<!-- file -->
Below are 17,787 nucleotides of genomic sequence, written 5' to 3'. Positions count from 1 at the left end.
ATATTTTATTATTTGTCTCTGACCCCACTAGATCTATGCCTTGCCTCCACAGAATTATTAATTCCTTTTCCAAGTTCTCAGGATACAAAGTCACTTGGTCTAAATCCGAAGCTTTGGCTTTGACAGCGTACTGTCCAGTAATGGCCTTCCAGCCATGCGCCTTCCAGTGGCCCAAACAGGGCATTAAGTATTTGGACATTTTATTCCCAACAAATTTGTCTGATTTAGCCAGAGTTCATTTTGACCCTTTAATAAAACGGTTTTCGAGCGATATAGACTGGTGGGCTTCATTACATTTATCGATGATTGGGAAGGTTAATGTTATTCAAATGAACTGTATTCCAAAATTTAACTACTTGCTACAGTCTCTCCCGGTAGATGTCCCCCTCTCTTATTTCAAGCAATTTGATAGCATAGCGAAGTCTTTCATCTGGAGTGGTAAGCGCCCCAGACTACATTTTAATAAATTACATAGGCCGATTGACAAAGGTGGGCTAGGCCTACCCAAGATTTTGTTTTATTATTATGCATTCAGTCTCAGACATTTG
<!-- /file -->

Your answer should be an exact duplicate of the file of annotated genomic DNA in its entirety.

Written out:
Below are 17,787 nucleotides of genomic sequence, written 5' to 3'. Positions count from 1 at the left end.
ATATTTTATTATTTGTCTCTGACCCCACTAGATCTATGCCTTGCCTCCACAGAATTATTAATTCCTTTTCCAAGTTCTCAGGATACAAAGTCACTTGGTCTAAATCCGAAGCTTTGGCTTTGACAGCGTACTGTCCAGTAATGGCCTTCCAGCCATGCGCCTTCCAGTGGCCCAAACAGGGCATTAAGTATTTGGACATTTTATTCCCAACAAATTTGTCTGATTTAGCCAGAGTTCATTTTGACCCTTTAATAAAACGGTTTTCGAGCGATATAGACTGGTGGGCTTCATTACATTTATCGATGATTGGGAAGGTTAATGTTATTCAAATGAACTGTATTCCAAAATTTAACTACTTGCTACAGTCTCTCCCGGTAGATGTCCCCCTCTCTTATTTCAAGCAATTTGATAGCATAGCGAAGTCTTTCATCTGGAGTGGTAAGCGCCCCAGACTACATTTTAATAAATTACATAGGCCGATTGACAAAGGTGGGCTAGGCCTACCCAAGATTTTGTTTTATTATTATGCATTCAGTCTCAGACATTTG